"He understood how 'taste' was created and in his own oblique manner connected 'Advertizments in Newspapers' with 'Gentlemen Critics' and 'English Connoisseurs' as well as with 'Picture traders' and 'Picture dealers; here he is attacking what was essentially a middle-class genteel interest in art, propagated by the newspapers and art dealers, a fashionable taste known for its liberality and correctness but one quite unable to understand or appreciate the work of a visionary such as Blake." p 292

"He realised that, if the division between invention and execution is made, an 'Idea' or 'Design' can simply be produced on an assembly line. Art is then turned into a 'Good for Nothing Commodity' manufactured by 'Ignorant Journeymen' for a society of equally ignorant consumers." p 293

"His public address to English engravers was, in essence, not new. John Lanseer had attacked the commercialisation of engraving (and in particular Boydell) in a series of public lectures, while artists such as William Sharp and Benjamin West had criticised the beginnings of what we would now term 'mass' production. But none of them had taken their analysis as far, or as deep, as Blake. It is another example of his clairvoyant understanding of his age that he is able to draw the connection between art, industrial economics and what would become the 'consumer societies' of modern civilisation in an analysis that was not otherwise formulated until the present century. It is as if his own sense of helplessness and despair had broken him open, and he could speak clearly about the world that had come close to destroying him; it was not madness at all, but a peculiar kind of lucidity which springs from those who have nothing left to lose. But he realized well what this encroaching industrial society was about to forfeit - all imitative techniques and mechanical perceptions 'turn that which is Soul & Life into a Mill or Machine' (E 575)...All this time Blake continued his work on his engraving of Chaucer's pilgrims, redolent of a more spiritual state of England and executed by him in a style that imitated the great 'Gothic' masters of the sixteenth century." p 294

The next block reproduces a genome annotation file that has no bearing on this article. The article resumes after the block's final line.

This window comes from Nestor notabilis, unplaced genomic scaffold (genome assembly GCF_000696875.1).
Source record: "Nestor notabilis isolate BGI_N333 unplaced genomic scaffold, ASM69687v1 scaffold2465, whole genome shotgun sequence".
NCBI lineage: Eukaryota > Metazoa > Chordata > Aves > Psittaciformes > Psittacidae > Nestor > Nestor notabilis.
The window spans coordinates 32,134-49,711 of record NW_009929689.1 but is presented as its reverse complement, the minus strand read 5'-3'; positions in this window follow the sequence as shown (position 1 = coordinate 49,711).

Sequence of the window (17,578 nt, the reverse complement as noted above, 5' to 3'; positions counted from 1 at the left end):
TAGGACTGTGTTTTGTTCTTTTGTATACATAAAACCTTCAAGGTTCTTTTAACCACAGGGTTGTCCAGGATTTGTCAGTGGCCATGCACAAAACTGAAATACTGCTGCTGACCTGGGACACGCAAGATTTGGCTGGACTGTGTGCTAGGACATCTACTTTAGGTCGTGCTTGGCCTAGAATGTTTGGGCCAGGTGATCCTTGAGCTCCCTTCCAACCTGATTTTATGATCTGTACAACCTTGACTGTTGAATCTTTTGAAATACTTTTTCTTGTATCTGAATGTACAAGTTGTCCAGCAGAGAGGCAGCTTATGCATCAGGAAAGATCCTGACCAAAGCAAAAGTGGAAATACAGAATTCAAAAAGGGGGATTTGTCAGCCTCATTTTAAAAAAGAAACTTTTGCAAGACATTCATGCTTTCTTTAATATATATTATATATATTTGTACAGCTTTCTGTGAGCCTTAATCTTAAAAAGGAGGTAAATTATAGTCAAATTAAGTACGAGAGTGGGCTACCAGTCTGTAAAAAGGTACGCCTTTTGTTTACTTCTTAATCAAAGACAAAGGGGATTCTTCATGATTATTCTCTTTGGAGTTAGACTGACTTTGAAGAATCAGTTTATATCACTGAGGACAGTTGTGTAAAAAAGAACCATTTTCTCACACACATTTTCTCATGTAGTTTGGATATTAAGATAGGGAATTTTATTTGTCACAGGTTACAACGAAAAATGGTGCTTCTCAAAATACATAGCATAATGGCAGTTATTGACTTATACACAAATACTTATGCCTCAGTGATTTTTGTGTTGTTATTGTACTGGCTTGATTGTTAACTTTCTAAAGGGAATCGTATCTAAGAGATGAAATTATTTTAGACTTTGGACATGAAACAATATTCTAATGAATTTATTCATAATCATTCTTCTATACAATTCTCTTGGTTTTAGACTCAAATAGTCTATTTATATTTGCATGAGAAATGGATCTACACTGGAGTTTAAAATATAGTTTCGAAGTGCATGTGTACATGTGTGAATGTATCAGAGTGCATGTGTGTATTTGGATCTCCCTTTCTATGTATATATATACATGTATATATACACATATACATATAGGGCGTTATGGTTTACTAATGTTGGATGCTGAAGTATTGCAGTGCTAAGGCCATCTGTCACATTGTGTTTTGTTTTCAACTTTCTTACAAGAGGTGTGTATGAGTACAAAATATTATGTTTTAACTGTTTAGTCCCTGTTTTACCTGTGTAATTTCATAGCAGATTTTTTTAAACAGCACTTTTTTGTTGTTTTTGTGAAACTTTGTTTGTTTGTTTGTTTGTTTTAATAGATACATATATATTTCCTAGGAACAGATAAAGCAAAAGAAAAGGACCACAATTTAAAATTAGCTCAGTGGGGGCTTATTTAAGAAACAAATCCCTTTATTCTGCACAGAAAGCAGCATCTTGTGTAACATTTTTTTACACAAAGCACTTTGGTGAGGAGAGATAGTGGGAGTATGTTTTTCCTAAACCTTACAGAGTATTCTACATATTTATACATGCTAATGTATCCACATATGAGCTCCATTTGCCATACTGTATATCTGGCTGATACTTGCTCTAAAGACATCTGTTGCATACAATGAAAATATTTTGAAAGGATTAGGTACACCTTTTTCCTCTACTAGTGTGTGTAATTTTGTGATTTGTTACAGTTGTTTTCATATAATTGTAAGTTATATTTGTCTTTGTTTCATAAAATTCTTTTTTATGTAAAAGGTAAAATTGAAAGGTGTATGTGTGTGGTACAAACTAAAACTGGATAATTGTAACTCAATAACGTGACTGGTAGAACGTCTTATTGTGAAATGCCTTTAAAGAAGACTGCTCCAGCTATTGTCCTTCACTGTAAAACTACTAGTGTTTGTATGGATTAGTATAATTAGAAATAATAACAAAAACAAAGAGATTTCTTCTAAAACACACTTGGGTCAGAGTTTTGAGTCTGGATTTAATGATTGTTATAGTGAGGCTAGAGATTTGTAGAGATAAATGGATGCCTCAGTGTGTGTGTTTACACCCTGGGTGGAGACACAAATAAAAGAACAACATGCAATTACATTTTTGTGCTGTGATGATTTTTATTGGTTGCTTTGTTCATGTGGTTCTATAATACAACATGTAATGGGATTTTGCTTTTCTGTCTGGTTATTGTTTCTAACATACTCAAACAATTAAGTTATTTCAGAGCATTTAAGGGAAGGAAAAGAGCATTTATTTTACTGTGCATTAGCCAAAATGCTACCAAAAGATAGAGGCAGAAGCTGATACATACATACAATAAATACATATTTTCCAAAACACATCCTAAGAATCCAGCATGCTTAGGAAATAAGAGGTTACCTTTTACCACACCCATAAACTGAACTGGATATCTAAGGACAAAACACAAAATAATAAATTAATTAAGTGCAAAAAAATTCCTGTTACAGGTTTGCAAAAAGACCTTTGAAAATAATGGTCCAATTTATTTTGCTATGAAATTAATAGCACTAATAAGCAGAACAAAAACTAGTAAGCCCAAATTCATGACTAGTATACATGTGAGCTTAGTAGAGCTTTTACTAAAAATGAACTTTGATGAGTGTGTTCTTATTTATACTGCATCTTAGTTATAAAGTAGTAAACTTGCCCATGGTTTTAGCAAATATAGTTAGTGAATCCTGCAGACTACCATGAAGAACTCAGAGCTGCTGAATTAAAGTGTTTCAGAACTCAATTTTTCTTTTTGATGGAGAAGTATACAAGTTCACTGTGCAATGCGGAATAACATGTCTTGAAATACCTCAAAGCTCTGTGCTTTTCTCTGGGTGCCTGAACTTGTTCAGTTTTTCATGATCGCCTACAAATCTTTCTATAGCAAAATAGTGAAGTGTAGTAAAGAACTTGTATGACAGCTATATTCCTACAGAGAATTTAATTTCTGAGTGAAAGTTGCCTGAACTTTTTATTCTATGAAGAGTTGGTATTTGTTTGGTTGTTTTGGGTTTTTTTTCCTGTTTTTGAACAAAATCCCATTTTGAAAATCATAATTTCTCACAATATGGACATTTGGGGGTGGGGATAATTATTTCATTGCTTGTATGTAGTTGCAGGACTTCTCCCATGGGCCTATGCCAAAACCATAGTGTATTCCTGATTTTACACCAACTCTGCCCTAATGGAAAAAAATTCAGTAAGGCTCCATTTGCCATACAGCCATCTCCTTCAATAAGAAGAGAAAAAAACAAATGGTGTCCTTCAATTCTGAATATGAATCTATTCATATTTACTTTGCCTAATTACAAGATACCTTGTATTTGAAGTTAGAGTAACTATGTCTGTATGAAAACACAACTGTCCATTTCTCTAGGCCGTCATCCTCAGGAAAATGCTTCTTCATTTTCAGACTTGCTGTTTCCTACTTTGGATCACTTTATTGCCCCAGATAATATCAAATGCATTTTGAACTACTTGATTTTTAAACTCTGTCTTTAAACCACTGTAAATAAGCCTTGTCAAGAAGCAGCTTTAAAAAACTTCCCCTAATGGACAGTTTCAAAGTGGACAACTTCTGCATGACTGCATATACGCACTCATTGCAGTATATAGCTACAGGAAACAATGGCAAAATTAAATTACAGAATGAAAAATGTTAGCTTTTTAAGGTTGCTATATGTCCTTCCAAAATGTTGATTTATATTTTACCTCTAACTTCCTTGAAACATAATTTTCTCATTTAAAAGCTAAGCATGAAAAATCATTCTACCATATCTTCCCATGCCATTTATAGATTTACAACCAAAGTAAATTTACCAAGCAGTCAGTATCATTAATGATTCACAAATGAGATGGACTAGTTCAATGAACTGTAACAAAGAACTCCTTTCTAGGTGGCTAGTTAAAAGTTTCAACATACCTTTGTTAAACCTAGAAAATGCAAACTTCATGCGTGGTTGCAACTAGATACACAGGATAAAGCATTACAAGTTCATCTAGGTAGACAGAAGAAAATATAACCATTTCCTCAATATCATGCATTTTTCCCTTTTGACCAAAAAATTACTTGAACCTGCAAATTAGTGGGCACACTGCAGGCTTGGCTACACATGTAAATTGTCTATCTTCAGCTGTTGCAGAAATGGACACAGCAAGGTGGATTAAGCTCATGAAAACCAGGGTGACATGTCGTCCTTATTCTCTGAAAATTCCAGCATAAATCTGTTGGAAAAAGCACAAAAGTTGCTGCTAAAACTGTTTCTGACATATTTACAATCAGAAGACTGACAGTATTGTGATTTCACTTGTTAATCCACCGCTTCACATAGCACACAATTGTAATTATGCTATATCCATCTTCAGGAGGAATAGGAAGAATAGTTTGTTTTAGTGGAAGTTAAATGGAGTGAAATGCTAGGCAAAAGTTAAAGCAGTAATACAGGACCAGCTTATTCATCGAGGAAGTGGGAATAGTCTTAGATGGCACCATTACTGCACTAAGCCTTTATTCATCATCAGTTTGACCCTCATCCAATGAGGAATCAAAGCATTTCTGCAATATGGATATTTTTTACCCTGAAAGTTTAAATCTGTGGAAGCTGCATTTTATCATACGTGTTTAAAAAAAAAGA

Descriptive Catalogue,PAGE 21, (E 536)
"The Plowman is simplicity itself, with wisdom and strength
for its stamina. Chaucer has divided the ancient character of
Hercules between his Miller and his Plowman. Benevolence is the
plowman's great characteristic, he is thin with excessive labour,
and not with old age, as some have supposed.

'He would thresh and thereto dike and delve
For Christe's sake, for every poore wight,
Withouten hire, if it lay in his might.'